Earlier this year, an article was published in the Financial Times titled ‘The Asian century is set to begin’. The piece heralds the coming of the ‘Asian Age’; a supposed shift in order, in which the continent will become the new center of the world. It’s undeniable that Asia is growing in significance both economically and financially, and in the blockchain world, things are no different.

A recent report from consultancy giant PwC highlights the fact that the majority of fundraising deals in the cryptocurrency industry are now happening in Asia and Europe, surpassing the previously dominant role of the Americas. While institutional involvement continues to flood into blockchain, we are witnessing a major momentum shift from US dominance to Asian and European competitiveness, particularly in the fundraising and M&A space. The ‘Asian Age’ may well be arriving in the form of crypto fundraising — and it’s turning the heads of many large institutions around the globe.

The Challenge from the East

When it comes to crypto fundraising, the US has always been a leader. In Q2 2018, the US alone accounted for more than half (51%) of crypto fundraising deals. With strong VC investment in Silicon Valley, and a developed capital market infrastructure, the US led the charge in investing in blockchain technology. Recently, the tide has started to equalize, with Q2 2019 figures highlighting that US fundraising has dropped to just 28%. Meanwhile, Europe and Asia saw a tide of capital flow to both regions, which accounted for 67% of the activity in Q2 of this year.

Asia has quickly grown to become the focal point for cryptocurrency exchanges and mining activities, while bans on trading on exchanges in the US continue to take hold. Several regions within Asia have adopted positive frameworks and legal positions over the past 18 months, and a host of big players are starting to set up shop. Binance — one of the world’s leading cryptocurrency exchanges, who left China in 2017 — recently participated in a funding round estimated to be worth $200 million in the country. Similar activity is sweeping the region, with cryptocurrency fundraises in the Asian market jumping massively, accounting for a whopping 26% of global deals in Q2 2019.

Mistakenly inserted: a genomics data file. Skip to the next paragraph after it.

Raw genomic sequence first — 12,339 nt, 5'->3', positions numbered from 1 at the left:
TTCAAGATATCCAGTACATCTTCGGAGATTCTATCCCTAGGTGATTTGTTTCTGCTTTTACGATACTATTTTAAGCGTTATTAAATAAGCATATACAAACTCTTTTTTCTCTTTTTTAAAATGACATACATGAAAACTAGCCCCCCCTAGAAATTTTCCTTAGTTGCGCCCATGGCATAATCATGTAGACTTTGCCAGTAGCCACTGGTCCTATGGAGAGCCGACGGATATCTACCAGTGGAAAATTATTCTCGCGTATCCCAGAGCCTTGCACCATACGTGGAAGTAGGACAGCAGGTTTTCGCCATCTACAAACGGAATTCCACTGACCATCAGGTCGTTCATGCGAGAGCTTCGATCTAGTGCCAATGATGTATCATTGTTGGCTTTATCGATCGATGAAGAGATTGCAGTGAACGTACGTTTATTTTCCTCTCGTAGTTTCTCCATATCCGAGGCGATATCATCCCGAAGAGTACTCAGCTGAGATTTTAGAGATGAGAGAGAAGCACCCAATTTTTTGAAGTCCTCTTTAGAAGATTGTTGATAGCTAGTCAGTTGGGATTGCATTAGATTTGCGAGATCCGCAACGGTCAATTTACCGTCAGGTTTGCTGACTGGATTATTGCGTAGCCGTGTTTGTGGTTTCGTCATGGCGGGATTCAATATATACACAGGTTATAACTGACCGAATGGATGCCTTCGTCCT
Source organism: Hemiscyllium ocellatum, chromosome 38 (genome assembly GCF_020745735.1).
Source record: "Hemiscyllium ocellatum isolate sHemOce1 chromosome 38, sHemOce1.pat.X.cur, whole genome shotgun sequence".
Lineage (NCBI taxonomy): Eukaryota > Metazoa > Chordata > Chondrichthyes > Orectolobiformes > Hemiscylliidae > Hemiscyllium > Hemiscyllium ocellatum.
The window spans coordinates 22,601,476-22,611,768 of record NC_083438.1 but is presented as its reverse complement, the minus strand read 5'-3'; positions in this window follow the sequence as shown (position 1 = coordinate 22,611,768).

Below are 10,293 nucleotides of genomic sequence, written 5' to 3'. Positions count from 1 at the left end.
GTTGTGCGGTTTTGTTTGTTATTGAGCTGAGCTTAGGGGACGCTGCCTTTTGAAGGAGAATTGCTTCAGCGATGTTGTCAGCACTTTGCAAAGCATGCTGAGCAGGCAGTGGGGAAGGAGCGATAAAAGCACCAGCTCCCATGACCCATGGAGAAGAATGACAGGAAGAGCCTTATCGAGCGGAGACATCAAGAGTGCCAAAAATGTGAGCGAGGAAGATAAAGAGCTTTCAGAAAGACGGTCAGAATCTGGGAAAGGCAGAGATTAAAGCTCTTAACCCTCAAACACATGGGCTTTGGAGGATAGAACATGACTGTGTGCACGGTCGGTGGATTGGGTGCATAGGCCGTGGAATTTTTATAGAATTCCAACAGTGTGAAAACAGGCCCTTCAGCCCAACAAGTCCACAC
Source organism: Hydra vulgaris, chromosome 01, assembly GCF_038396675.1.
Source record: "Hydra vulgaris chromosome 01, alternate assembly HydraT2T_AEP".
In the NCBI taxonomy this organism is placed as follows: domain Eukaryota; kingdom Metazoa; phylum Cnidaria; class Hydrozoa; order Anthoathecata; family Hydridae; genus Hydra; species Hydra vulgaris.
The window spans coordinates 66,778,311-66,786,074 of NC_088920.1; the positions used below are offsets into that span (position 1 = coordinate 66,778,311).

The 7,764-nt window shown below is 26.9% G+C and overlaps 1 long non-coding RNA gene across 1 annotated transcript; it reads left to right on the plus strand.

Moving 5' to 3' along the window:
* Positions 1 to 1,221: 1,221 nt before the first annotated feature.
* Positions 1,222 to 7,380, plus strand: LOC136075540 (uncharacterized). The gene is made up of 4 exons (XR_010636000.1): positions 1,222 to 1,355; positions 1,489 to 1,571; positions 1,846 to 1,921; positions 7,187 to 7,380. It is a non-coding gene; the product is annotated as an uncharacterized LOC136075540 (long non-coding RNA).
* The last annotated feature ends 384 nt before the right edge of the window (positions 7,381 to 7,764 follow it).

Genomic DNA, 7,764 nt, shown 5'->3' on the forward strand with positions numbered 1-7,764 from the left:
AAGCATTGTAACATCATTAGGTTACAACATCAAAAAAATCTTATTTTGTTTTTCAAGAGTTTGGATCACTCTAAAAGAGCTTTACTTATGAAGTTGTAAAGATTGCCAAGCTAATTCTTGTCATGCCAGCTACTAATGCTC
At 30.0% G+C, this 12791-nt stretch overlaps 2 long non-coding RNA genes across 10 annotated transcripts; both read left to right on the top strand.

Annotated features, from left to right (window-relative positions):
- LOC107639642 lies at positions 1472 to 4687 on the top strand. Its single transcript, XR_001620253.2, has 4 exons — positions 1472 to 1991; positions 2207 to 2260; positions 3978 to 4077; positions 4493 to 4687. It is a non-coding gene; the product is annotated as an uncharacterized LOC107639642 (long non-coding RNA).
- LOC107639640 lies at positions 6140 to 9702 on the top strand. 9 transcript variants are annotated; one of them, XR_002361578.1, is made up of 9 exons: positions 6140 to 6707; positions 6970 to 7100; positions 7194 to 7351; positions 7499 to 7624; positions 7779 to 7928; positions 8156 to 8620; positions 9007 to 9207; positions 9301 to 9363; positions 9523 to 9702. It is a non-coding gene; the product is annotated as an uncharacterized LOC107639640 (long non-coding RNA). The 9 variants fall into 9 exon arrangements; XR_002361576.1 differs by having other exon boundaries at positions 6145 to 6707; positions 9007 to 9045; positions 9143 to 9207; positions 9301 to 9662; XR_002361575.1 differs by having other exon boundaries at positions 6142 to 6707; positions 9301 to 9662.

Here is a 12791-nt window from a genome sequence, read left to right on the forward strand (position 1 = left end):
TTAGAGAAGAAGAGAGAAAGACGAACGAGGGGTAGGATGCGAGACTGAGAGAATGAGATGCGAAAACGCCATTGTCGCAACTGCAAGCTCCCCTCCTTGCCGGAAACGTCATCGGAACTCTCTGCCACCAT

Europe Making Moves

In Europe, a regulatory-friendly environment combined with a focus on developing the industry through initiatives such as the EU Blockchain Observatory, have positioned the region as a global leader in the technology. With a tradition for creating thorough, principles-based regulation, the trading of security tokens and other security products may become commonplace, and this cannot be underestimated. As the space matures, we are witnessing a shift in the size, type, and geography of fundraising deals.

First Mover Advantage

PwC’s report highlights the growth in equity fundraising, where investors offer cash to crypto companies in return for equity. As this equity fundraising is moving from the US to Europe and Asia, it will be fascinating to see how these regions adopt regulation to support digital assets.

The funding mechanism of an STO — a tokenized version of an equity investment — is increasingly making headlines as the crypto space holds its breath for how countries plan to roll out regulation. The movement of fundraising deals from the US to Asia and Europe could give the latter regions a competitive advantage over the US, particularly as the market for STOs grows rapidly — companies raised $442m with STOs globally last year, up from just $22m the year before.

It seems Europe and Asia are attempting to take steps to advance their position, with more and more security token alliances continuing to crop up — one of the most prominent being the Asia Security Token Alliance (ASTA). Earlier this month, six major Japanese brokerages, including Nomura Securities and Daiwa Securities, formed the Japan STO Association, a self-regulatory organization (SRO) for STOs.

The movement of funding from the US to Asia could be a sign that the ‘Asian Age’ is one where big institutions will look to the east as the next chapter for the industry. Several market movements point to this trend, and with institutions entering the space at unprecedented rates, Europe and Asia may make the right moves at the right time to gain a further competitive advantage over the US.